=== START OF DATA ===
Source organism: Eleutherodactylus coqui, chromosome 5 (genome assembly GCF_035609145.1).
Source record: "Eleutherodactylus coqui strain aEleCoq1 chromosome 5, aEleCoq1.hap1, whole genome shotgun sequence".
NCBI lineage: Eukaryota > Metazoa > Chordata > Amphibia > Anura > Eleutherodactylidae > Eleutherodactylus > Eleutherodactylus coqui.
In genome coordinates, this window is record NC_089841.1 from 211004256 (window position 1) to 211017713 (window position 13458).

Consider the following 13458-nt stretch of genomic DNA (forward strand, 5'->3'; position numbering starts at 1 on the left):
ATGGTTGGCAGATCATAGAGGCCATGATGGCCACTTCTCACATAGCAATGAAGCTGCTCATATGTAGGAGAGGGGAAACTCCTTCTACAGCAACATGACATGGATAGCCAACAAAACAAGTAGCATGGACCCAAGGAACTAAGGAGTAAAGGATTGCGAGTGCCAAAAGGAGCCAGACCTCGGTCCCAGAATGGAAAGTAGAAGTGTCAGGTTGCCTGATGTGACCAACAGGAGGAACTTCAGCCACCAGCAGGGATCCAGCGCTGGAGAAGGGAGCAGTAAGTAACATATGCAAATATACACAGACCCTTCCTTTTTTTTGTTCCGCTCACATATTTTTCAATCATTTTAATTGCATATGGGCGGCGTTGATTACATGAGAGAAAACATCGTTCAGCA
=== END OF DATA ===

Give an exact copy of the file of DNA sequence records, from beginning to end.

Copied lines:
Source organism: Eleutherodactylus coqui, chromosome 5 (genome assembly GCF_035609145.1).
Source record: "Eleutherodactylus coqui strain aEleCoq1 chromosome 5, aEleCoq1.hap1, whole genome shotgun sequence".
NCBI lineage: Eukaryota > Metazoa > Chordata > Amphibia > Anura > Eleutherodactylidae > Eleutherodactylus > Eleutherodactylus coqui.
In genome coordinates, this window is record NC_089841.1 from 211004256 (window position 1) to 211017713 (window position 13458).

Consider the following 13458-nt stretch of genomic DNA (forward strand, 5'->3'; position numbering starts at 1 on the left):
ATGGTTGGCAGATCATAGAGGCCATGATGGCCACTTCTCACATAGCAATGAAGCTGCTCATATGTAGGAGAGGGGAAACTCCTTCTACAGCAACATGACATGGATAGCCAACAAAACAAGTAGCATGGACCCAAGGAACTAAGGAGTAAAGGATTGCGAGTGCCAAAAGGAGCCAGACCTCGGTCCCAGAATGGAAAGTAGAAGTGTCAGGTTGCCTGATGTGACCAACAGGAGGAACTTCAGCCACCAGCAGGGATCCAGCGCTGGAGAAGGGAGCAGTAAGTAACATATGCAAATATACACAGACCCTTCCTTTTTTTTGTTCCGCTCACATATTTTTCAATCATTTTAATTGCATATGGGCGGCGTTGATTACATGAGAGAAAACATCGTTCAGCA